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Paul Johannesma received NRS Travel Grant

Travel grants December 2014

Paul Johannesma

Phd student
Department of pulmonary diseases
VUmc, Amsterdam

Recently, the Netherlands Respiratory Society (NRS) gave me the opportunity to participate in the 2014 CHEST meeting, in Austin Texas, USA.
The CHEST meeting aims at “connecting a global community in clinical chest medicine.”
The meeting is a comprehensive, clinically relevant, and an up-to-date conference for practicing pulmonary residents/physicians and clinically orientated researchers/PhD students.

My PhD projects – under the supervision of prof. dr. P.E. Postmus (pulmonologist) and prof. dr. R.J.A. van Moorselaar (urologist), focuses on the pulmonary and renal features of Birt-Hogg-Dubé syndrome (BHD), an autosomal dominant predisposition for benign skin lesions, lung cysts, spontaneous pneumothorax and renal cell cancer, caused by germline mutations in the FLCN (folliculin) gene.

I started with my PhD thesis on BHD in August 2012. During this period of 2.5 years we focused mainly on the pulmonary aspects of BHD. Clinical manifestations of BHD are variable and spontaneous pneumothorax may be the first and only manifestation of BHD in isolated and familial cases. In a prospective study we showed that current guidelines for PSP (BTS, ACCP) may result in underdiagnosis of BHD. We demonstrated that BHD was the cause of pneumothorax in 7.5% of primary spontaneous pneumothorax cases. Establishing a diagnosis of BHD will improve early detection of renal cell cancer in these patients as well as in affected relatives.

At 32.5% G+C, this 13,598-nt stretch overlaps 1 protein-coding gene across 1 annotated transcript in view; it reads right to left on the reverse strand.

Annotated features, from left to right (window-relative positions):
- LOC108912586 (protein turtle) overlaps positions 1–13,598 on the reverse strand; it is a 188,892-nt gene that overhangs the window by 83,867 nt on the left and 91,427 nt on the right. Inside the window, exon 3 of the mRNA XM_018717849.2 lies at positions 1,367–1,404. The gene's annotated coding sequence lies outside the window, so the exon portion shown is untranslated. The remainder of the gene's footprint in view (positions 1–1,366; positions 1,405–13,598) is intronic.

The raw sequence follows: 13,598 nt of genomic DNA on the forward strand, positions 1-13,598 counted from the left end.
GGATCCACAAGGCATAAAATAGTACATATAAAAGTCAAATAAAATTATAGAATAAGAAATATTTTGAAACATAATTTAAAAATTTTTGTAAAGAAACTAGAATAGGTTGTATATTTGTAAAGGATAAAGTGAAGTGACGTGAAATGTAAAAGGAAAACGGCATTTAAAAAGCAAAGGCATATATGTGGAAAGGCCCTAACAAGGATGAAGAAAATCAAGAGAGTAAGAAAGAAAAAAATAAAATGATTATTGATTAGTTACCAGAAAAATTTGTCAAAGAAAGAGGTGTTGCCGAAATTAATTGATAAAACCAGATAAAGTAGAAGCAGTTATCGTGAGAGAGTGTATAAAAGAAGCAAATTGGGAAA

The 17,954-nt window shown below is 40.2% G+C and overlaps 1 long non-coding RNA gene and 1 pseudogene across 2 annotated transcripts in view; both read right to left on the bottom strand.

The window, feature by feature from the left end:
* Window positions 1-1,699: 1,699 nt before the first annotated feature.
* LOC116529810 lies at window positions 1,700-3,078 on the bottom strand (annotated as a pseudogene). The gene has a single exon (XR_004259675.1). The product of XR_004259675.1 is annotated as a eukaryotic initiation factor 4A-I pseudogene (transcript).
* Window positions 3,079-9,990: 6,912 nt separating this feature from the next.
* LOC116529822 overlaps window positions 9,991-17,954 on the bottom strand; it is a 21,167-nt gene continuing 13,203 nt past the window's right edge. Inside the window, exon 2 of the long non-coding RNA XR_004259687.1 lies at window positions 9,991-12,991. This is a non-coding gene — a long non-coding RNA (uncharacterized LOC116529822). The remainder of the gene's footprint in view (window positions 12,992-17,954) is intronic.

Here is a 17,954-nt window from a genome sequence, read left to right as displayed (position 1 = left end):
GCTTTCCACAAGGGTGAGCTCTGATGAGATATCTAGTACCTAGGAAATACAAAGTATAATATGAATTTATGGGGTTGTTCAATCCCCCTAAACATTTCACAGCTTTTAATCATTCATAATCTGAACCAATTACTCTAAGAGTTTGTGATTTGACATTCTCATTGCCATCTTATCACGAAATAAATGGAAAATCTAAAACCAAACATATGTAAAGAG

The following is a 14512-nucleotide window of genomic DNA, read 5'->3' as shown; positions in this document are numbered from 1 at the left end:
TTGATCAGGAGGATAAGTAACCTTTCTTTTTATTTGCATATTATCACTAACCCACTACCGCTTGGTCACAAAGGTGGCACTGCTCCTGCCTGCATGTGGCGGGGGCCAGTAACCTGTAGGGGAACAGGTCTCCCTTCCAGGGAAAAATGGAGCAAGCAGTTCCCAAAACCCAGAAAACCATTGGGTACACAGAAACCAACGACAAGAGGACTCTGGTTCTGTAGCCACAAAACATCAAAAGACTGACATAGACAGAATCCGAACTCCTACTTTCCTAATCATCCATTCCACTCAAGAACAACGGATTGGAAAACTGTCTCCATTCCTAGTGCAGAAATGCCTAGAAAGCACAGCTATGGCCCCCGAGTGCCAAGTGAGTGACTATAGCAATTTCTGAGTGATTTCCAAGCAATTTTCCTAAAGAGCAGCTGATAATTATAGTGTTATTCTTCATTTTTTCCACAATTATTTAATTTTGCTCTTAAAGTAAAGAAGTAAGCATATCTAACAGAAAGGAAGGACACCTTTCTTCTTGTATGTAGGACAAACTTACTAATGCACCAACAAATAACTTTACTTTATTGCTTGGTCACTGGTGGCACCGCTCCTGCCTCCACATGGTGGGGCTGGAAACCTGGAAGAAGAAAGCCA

During several sessions on pneumothorax and other pleural diseases, a lively debate was ongoing with the conclusion that current pneumothorax guidelines need revision. New insights, for example on BHD syndrome should be added in future guidelines. The pathogenesis of spontaneous pneumothorax is still unclear and optimal treatment needs probably to be individualized. Many well-known experts from the US and abroad advocated large multicenter studies, and proposed models for the set-up of such studies. 

In this CHEST meeting, I presented the results of our study on the pathogenesis of pneumothorax in BHD patients and on the impact of air travel and diving in patients with BHD syndrome, which had not been studied so far. We showed an increased risk for spontaneous pneumothorax during or within a month after air travel or diving among a group of 160 BHD patients.

At this meeting, many pulmonologists were very interested in the BHD syndrome and its underlying pathogenesis. I had the opportunity during the two poster sessions to discuss my results with other pulmonary experts, which gave me some new perspectives on the implications of my data. We used some suggestions in the discussion section of our new manuscript, which will be submitted in December 2014. 

In conclusion, this annual meeting, which is highly recommended for pulmonary residents, researchers and pulmonologists, was extremely useful to me. I thank the NRS for the opportunity to discuss my PhD results with an international expert audience.